Duesenberg Model J Weymann
In February 1928 the Model J designation was born. The newly revived Duesenberg company set about to produce the Model J, which debuted for the first time on December 1 at the New York Car Show of 1928. In Europe, it was launched at the "Salon de l'automobile de Paris" of 1929.
The first, and at the time of the New York presentation, the only example made of the series, the J-101, was a LeBaron sweep panel dual cowl phaeton finished in silver and black. When the Depression hit in October 1929, only some 200 cars had been built. An additional 100 orders were filled in 1930. Thus, the Model J fell short of the original goal to sell 500 cars a year.
The straight eight model J motor was based on the company's successful racing engines of the 1920s and though designed by Duesenberg they were manufactured by Lycoming, another company owned by Cord. In unsupercharged form, it produced an impressive (for the period) 265 horsepower (198 kW) from a dual overhead camshaft and four valves per cylinder. It was capable of a top speed of 119 mph (192 km/h), and 94 mph (151 km/h) in 2nd gear. Other cars featured a bigger engine but none of them surpassed its power. It was also both the fastest and most expensive American automobile in the market. All these unique features, glamour, and style inspired the expression, "It's a Duesy".
Only the chassis and engine were displayed, since the interior and body of the car would be custom-made by an experienced coachbuilder to the owner's specifications. The chassis on most model J's were the same, as was the styling of such elements as fenders, headlamps, radiator, hood and instrument panel.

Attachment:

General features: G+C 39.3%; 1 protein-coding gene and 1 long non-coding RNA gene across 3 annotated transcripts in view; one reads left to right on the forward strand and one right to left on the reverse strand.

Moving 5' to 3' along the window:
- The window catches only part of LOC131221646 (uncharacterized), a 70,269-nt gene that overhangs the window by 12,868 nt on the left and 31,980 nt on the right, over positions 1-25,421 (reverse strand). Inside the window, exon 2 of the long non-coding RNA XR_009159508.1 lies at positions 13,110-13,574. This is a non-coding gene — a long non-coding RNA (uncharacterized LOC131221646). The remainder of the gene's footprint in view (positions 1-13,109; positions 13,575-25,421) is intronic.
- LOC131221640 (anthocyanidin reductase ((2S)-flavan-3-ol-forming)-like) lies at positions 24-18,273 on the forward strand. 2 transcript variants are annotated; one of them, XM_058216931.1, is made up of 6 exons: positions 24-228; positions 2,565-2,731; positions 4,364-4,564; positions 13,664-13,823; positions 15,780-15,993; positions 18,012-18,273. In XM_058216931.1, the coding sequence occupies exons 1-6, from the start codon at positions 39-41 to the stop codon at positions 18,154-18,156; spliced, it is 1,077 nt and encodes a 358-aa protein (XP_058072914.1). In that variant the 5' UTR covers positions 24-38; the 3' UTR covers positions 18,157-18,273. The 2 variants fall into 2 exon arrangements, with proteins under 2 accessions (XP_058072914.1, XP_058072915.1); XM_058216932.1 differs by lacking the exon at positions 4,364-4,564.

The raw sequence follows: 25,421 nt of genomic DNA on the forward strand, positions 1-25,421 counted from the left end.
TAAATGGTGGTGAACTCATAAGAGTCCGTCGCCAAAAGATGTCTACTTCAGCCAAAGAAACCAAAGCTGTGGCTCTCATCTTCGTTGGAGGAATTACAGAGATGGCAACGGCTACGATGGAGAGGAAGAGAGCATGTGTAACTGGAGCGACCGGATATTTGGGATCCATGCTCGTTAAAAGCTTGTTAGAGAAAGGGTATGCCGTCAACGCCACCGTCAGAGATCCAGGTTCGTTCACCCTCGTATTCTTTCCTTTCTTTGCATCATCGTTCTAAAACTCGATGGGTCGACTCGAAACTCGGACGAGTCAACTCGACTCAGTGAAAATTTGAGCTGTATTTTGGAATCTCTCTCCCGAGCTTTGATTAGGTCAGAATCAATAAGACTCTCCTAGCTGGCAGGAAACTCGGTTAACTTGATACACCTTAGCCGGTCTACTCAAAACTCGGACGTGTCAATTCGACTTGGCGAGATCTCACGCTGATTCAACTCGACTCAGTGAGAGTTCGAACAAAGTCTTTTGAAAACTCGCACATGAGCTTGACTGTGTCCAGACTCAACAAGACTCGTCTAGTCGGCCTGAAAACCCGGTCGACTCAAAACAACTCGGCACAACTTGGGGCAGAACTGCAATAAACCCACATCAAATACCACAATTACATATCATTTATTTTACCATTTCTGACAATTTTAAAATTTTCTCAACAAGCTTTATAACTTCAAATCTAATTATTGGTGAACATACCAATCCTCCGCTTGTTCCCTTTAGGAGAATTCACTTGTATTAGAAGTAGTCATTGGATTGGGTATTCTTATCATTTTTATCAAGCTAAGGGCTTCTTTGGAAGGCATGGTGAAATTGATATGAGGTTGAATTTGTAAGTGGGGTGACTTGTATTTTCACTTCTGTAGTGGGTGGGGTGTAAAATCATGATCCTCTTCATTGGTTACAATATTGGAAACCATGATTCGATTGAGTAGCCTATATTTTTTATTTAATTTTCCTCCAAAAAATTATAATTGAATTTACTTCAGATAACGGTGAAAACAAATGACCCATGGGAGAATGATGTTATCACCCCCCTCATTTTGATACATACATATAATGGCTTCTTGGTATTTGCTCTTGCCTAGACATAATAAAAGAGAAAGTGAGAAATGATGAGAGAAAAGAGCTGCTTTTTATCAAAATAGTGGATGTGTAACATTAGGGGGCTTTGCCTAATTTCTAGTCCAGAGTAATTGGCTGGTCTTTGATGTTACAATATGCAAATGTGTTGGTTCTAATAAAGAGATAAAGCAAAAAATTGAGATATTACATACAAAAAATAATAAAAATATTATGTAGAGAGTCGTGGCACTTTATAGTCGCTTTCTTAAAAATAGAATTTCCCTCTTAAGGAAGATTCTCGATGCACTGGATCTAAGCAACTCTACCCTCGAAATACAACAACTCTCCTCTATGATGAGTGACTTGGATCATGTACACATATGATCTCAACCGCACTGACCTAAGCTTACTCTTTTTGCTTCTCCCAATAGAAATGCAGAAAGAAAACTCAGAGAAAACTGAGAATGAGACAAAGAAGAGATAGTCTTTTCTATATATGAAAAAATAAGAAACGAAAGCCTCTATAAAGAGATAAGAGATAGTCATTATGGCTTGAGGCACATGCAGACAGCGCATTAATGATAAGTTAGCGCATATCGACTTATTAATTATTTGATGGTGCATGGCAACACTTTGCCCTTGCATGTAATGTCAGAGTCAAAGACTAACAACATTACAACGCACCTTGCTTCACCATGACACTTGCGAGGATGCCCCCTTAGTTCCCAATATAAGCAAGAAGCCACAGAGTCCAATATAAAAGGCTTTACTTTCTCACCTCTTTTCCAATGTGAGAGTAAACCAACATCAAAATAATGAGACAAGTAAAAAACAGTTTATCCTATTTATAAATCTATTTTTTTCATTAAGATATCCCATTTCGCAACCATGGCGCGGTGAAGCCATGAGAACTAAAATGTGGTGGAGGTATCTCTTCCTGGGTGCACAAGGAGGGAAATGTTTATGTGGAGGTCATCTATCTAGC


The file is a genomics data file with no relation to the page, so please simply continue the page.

The bodyworks for the Duesenbergs came from both the U.S. and Europe, and the finished cars were some of the largest, grandest, most beautiful, and most elegant cars ever created. About half the model Js built by Duesenberg had coachworks devised by the company's chief body designer, Gordon Buehrig, the rest were designed and made by independent coachbuilders from the U.S. such as Derham, Holbrook, Le Baron, Murphy, Rollston (later renamed Rollson), Walker, Weymann, and Willoughby, to name a few and from Europe; Fernandez et Darrin, Franay, Gurney Nutting, Saoutchik, etc. However, other coachworks were made by Duesenberg branches in Chicago, New York City, Los Angeles, Philadelphia, Florida and Denver, as well as by smaller dealers.
The chassis cost $8,500 ($9,500 after 1932); the completed base model cost between $13,000 and $19.000 (two of the American-bodied J's reached $25,000), at a time when the average U.S. physician earned less than $3,000 a year. Figures are not available as to the prices charged by deluxe coachbuilders in Europe, but it is reasonable to assume that the final selling price of the products mounted on the costly imported chassis were considerably higher than their all-American-built counterparts.
The J was available in two versions of chassis with a different wheelbase; a long one (153.54 in (3.90 m)) and a short one (about 141.73 in (3.60 m)). There were also other special sizes; like the only two SSJs with a wheelbase shortened to 125 in (3.18 m) and a couple of cars with the wheelbase extended to 4 m (160 in) and over.
A series of minor modifications were carried out during the production life, but most of the design remained the same up until the factory closed in 1937. First to go was the four-speed gearbox, which proved unable to handle the engine's power. It was replaced by a unsynchronized 3-speed gearbox, which was fitted to all subsequent Duesenbergs. Unlike almost all American manufacturers, Duesenberg did not switch to a fully synchronised gearbox in the mid-1930s, which made the Model J difficult to drive and outdated.